Quarter Life Crisis

The world according to Sven-S. Porst

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Bush in Europe

458 words

It seems like in the whole transatlantic business, people are trying to talk to each other again – whatever that means. At least the U.S.’ president is coming over next week and exchanging pleasantries with his colleagues here. The purpose of this is quite hard for me to understand. Not only that I’d rather see that guy stay where he belongs, but I also fail to see what good such talks do. Surely nothing of importance will be discussed as that can be done equally well on a phone and even better by well-informed and educated experts on the topics who know the relevant details inside-out rather than the various chancellors, prime ministers or presidents.

So it seems all like a series of big photo opportunities where the people in power get to shake hands in front of cameras. Whether, in between those shootings, they talk or sleep shouldn’t matter too much. So far so good. Just a waste of taxpayers’ money in a way. But probably not worse than other things that happen.

What I find really upsetting, though, is that, apparently, the ‘security’ requirements for the president of the U.S. are so absurd that peoples’ life will be disrupted. Apparently, in some of the places that their cars will pass, rain water gullies in the street have been welded shut and people are asked to stay in their homes on the day. Traffic disruptions are planned to be great enough that some schools will stay closed for that day and so on.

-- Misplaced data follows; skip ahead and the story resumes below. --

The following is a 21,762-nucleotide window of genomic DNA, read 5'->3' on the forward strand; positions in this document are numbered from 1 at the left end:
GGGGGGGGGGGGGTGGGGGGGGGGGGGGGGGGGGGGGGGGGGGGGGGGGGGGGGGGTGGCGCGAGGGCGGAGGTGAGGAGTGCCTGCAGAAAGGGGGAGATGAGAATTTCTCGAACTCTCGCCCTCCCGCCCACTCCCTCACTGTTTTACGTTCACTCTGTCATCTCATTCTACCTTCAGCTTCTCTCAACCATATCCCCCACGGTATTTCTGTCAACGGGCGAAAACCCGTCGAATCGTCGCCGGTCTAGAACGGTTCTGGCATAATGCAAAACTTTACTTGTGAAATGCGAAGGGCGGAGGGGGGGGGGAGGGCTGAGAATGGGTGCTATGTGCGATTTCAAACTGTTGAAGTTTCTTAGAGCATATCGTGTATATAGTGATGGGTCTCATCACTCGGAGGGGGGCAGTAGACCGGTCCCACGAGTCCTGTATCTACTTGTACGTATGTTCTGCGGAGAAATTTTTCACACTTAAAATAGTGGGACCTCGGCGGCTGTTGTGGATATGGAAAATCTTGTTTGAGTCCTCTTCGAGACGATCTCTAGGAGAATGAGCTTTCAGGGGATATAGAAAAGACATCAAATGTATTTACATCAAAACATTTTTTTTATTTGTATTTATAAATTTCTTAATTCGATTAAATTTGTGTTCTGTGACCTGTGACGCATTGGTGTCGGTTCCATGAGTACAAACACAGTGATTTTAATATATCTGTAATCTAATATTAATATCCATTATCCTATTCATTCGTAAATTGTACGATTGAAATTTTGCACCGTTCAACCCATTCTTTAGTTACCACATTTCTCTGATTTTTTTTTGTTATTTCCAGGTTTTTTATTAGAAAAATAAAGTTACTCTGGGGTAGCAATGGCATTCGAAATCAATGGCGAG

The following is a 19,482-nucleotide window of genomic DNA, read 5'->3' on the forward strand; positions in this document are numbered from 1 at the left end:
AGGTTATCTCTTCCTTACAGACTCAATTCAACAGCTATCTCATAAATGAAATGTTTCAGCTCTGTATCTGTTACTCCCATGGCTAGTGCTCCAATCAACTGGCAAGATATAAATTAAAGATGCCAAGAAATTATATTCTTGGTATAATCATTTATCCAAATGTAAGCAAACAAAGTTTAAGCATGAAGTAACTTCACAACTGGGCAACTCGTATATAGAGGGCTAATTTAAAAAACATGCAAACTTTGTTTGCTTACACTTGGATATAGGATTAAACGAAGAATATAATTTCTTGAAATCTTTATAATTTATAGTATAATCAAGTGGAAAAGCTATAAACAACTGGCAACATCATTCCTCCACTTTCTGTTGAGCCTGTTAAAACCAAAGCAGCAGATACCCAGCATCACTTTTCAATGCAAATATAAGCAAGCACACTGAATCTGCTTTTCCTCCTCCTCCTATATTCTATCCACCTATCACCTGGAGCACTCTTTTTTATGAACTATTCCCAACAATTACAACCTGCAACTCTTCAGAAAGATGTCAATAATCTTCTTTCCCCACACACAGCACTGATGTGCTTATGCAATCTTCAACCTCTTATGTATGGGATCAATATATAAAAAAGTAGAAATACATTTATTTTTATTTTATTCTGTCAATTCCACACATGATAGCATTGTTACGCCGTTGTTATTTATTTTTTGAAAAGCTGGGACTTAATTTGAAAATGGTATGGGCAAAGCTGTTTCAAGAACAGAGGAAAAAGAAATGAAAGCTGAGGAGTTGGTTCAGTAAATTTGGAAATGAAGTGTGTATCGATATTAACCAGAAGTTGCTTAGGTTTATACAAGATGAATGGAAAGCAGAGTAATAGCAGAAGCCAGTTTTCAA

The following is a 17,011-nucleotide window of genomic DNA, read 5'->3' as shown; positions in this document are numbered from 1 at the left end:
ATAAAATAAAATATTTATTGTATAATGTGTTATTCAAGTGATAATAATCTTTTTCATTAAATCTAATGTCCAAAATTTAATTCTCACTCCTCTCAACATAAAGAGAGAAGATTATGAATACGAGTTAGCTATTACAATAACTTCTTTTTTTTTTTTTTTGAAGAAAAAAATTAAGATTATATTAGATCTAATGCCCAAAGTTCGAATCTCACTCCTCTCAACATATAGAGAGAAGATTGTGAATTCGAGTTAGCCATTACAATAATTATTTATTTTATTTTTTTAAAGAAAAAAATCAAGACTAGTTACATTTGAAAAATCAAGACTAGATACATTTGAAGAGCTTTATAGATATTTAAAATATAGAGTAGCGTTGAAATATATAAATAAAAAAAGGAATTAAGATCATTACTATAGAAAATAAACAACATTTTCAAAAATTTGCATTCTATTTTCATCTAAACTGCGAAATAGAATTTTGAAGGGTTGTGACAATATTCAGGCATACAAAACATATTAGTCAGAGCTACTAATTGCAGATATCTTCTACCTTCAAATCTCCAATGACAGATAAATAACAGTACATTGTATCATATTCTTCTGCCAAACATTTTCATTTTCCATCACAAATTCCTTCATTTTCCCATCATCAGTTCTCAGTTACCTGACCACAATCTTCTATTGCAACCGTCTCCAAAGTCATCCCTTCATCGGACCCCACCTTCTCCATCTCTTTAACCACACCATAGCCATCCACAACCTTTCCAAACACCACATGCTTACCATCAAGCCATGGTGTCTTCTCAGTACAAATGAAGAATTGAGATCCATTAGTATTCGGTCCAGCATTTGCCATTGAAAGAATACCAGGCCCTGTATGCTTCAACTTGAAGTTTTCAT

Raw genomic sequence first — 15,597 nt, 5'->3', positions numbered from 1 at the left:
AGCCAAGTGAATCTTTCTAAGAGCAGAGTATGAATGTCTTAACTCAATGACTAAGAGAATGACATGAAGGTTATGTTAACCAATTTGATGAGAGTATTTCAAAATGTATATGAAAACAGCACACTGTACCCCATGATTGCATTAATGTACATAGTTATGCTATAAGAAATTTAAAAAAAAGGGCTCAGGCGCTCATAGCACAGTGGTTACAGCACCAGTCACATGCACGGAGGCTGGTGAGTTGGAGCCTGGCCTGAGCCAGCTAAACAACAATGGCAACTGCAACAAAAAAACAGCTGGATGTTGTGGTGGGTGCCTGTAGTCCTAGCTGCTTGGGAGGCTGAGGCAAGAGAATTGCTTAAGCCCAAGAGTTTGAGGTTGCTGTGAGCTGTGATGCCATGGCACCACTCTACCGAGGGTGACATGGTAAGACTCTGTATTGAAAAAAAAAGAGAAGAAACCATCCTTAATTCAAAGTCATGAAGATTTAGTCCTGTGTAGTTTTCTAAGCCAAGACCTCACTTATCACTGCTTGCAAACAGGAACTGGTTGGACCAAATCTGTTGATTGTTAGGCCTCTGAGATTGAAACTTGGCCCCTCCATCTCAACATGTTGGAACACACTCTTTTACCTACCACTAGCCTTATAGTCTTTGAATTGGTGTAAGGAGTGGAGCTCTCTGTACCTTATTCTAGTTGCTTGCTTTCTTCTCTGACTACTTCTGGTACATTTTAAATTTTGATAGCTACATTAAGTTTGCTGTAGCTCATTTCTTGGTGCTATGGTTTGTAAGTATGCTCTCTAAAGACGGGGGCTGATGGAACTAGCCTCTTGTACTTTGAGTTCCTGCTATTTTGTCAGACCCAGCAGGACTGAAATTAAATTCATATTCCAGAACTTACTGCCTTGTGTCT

This is absurd. A bit of security won’t hurt. But this seriously burdens all the people who just happen to live where that state visitor is passing. Why inconvenience them? Why not simply have a nice banquet and talks in an airport hangar or some other reasonably distant and easily securable area? If a visitor doesn’t feel comfortable among the people, he simply doesn’t need go where they are, rather than inconveniencing them. That’d be all of convenient, efficient and cheap.

Finally let’s assume that there’s indeed a successful attack on the U.S. president and our chancellor. Well, then they’d be dead and there’d be a lot of hysterical press going on. But it seems rather irrelevant for their respective countries. Both would easily (and, I assume, keenly) be replaced by someone who could do their job as well as they do. Just as driving formula-1 cars or working in some kind of industry, running a government has the slight occupational hazard of being killed in the process. And unlike industry workers, people who run governments actively choose to do that job although they don’t need to do it. In fact, they seem to be rather keen to take the risk of being shot.

February 19, 2005, 17:01

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